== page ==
: clean and properly lubricated components, I'd expect, and real-life efficiency is probably
    : rather less.

    If we shield the chain from road dirt, will it give us the optimum efficiency?

    --
    Risto Varanka | http://www.helsinki.fi/~rvaranka/hpv/hpv.html varis at no spam please iki fi
     
  17. N2vx Jim

    N2vx Jim Guest

    On Wed, 10 Sep 2003 20:14:14 GMT, [email protected] wrote:

    >John Dacey writes:
    >
    >Bushings give roughly four times the bearing area to the pins than side plates with upset
    >collars give. This alone causes higher wear, but in addition, water intrusion and lubricant loss
    >is accelerated by a fairly direct path into the bearing area of the pin through the gap under
    >the roller.
    >
    >Jobst Brandt [email protected]

    Are there any chains with bushings for 7/8 or 9 speed drivetrains in current production? Are
    they any good?
     
  18. Joe Riel

    Joe Riel Guest

    Joe Riel <[email protected]> writes:

    > Terms
    > -----
    > Nr = number of teeth of rear sprocket Nf = number of teeth of front chainwheel mu = coefficient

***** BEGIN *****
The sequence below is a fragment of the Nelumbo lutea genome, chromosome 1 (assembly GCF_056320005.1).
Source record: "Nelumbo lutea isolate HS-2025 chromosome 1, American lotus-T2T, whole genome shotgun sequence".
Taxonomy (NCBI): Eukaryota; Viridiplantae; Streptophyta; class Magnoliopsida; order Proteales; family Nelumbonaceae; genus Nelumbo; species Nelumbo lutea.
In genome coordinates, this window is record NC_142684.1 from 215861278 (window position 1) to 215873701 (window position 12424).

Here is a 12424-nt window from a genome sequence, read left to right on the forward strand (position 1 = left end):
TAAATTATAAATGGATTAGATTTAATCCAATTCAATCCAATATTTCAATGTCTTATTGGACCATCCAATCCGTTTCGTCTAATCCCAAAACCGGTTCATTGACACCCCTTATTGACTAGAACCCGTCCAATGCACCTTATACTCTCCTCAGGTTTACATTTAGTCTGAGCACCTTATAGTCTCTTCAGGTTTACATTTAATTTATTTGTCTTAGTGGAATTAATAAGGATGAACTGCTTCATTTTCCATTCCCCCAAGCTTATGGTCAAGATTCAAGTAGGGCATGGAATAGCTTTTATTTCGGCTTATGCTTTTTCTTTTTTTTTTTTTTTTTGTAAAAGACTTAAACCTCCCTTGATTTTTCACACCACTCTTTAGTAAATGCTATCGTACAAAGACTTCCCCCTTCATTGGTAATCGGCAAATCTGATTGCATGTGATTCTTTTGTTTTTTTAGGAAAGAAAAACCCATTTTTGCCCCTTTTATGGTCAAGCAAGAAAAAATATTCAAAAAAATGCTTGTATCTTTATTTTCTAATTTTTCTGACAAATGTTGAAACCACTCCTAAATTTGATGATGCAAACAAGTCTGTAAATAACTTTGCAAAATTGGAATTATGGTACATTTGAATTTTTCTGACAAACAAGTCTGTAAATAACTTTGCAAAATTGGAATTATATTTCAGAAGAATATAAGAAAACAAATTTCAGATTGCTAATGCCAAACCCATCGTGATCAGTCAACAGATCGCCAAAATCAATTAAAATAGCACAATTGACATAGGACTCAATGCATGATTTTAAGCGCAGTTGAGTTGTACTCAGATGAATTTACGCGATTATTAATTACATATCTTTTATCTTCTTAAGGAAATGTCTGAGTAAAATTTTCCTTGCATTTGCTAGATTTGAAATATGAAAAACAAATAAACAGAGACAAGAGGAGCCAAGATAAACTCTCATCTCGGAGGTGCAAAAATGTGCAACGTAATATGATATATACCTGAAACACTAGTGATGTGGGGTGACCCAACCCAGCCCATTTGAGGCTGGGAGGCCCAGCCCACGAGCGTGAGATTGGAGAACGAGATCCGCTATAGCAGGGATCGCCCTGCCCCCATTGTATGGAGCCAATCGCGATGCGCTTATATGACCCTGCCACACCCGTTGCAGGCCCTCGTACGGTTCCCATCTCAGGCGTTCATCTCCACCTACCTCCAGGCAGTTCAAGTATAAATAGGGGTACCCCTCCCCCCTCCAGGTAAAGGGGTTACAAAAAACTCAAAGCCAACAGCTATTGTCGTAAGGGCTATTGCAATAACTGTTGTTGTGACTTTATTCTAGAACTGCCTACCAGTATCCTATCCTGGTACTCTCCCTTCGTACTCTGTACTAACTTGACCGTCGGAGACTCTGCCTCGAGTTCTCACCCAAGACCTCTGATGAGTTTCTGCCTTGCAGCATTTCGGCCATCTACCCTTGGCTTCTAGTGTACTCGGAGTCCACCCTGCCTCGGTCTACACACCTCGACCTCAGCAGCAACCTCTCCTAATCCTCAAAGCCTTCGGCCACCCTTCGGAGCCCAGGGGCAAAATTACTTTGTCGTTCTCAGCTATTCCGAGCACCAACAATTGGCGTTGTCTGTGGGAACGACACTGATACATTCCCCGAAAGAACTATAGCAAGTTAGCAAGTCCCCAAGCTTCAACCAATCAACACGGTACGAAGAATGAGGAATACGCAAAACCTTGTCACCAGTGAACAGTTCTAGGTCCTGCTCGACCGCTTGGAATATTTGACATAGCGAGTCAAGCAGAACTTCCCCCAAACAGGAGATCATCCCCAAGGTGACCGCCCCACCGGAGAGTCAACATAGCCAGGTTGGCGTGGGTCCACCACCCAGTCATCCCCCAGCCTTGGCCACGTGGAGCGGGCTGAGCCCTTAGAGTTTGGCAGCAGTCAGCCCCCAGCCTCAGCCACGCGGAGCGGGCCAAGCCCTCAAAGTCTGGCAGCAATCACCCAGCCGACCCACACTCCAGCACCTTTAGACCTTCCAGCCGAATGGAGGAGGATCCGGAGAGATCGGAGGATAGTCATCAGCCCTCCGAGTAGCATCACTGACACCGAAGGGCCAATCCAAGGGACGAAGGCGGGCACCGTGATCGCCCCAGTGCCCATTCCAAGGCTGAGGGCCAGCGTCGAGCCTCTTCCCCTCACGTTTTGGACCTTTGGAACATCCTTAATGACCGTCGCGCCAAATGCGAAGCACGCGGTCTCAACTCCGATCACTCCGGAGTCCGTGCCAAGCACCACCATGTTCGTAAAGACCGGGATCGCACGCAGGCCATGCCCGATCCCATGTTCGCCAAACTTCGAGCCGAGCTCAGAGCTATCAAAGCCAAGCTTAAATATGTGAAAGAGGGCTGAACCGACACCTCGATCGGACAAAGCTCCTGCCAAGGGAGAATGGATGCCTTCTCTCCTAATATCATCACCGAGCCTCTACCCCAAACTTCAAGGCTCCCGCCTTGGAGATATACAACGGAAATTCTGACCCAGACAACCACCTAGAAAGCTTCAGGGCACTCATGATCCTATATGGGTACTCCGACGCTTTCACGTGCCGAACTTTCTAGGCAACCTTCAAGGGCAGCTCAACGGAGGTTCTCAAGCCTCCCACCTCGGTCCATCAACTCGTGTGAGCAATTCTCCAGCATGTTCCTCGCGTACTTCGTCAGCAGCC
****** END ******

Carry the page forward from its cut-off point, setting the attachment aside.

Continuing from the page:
> of friction in bushing p = chain pitch pi = 3.14159... Pl = power loss in chain Ptot = total
    > power transfer Rb = inner radius of chain bushing Rr = radius of rear sprocket T = chain tension
    > wr = angular velocity of rear sprocket wf = angular velocity of front sprocket
    >
    >
    > (6) Pl/Ptot = 2*pi*mu*Rb/p*(1/Nr + 1/Nf)

    While this formula is rather simple, it does give results that are consistent with my crude
    knowledge of chain efficiency.

    Consider that

    Rb ~ 0.11 inch p = 0.50 inch mu ~ 0.16 (lubricated steel on steel)

    Then

    Pl/Ptot = (0.22)(1/Nr + 1/Nr)

    The extremes for a typical road bike are

    Pl/Ptot|min = (0.22)(1/13 + 1/39) = 2.3% Pl/Ptot|max = (0.22)(1/23 + 1/53) = 1.4%

    which is about what I would expect, probably lower than achievable.

    Joe Riel
     
  19. Jobst Brandt

    Jobst Brandt Guest

    Jim Cronin writes:

    >> Bushings give roughly four times the bearing area to the pins than side plates with upset collars
    >> give. This alone causes higher wear, but in addition, water intrusion and lubricant loss is